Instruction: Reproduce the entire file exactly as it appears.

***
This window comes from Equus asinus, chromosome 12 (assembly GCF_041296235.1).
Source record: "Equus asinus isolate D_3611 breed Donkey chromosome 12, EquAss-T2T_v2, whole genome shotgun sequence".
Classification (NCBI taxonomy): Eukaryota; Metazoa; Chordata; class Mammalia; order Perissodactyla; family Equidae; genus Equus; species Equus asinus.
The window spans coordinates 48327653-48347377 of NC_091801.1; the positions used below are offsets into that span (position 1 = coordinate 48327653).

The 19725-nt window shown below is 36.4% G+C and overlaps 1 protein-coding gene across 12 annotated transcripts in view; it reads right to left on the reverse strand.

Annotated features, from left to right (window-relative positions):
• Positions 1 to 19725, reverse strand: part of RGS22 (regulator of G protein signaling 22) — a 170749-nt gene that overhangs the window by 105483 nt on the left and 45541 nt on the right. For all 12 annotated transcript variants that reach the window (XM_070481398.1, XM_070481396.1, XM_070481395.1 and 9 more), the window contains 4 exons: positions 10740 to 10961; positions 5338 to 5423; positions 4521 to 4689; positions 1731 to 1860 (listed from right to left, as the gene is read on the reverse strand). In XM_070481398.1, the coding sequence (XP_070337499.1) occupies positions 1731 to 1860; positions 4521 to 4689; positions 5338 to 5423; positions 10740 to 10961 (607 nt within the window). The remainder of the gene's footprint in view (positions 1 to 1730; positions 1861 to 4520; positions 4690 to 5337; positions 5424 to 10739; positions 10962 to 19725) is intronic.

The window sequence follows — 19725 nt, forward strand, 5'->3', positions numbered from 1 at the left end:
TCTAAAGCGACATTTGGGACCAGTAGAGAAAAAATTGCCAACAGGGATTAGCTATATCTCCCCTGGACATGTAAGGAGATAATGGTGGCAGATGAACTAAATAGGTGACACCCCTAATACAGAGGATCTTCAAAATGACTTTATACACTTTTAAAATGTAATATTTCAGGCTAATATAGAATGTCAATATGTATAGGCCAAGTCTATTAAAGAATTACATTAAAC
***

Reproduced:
This window comes from Equus asinus, chromosome 12 (assembly GCF_041296235.1).
Source record: "Equus asinus isolate D_3611 breed Donkey chromosome 12, EquAss-T2T_v2, whole genome shotgun sequence".
Classification (NCBI taxonomy): Eukaryota; Metazoa; Chordata; class Mammalia; order Perissodactyla; family Equidae; genus Equus; species Equus asinus.
The window spans coordinates 48327653-48347377 of NC_091801.1; the positions used below are offsets into that span (position 1 = coordinate 48327653).

The 19725-nt window shown below is 36.4% G+C and overlaps 1 protein-coding gene across 12 annotated transcripts in view; it reads right to left on the reverse strand.

Annotated features, from left to right (window-relative positions):
• Positions 1 to 19725, reverse strand: part of RGS22 (regulator of G protein signaling 22) — a 170749-nt gene that overhangs the window by 105483 nt on the left and 45541 nt on the right. For all 12 annotated transcript variants that reach the window (XM_070481398.1, XM_070481396.1, XM_070481395.1 and 9 more), the window contains 4 exons: positions 10740 to 10961; positions 5338 to 5423; positions 4521 to 4689; positions 1731 to 1860 (listed from right to left, as the gene is read on the reverse strand). In XM_070481398.1, the coding sequence (XP_070337499.1) occupies positions 1731 to 1860; positions 4521 to 4689; positions 5338 to 5423; positions 10740 to 10961 (607 nt within the window). The remainder of the gene's footprint in view (positions 1 to 1730; positions 1861 to 4520; positions 4690 to 5337; positions 5424 to 10739; positions 10962 to 19725) is intronic.

The window sequence follows — 19725 nt, forward strand, 5'->3', positions numbered from 1 at the left end:
TCTAAAGCGACATTTGGGACCAGTAGAGAAAAAATTGCCAACAGGGATTAGCTATATCTCCCCTGGACATGTAAGGAGATAATGGTGGCAGATGAACTAAATAGGTGACACCCCTAATACAGAGGATCTTCAAAATGACTTTATACACTTTTAAAATGTAATATTTCAGGCTAATATAGAATGTCAATATGTATAGGCCAAGTCTATTAAAGAATTACATTAAAC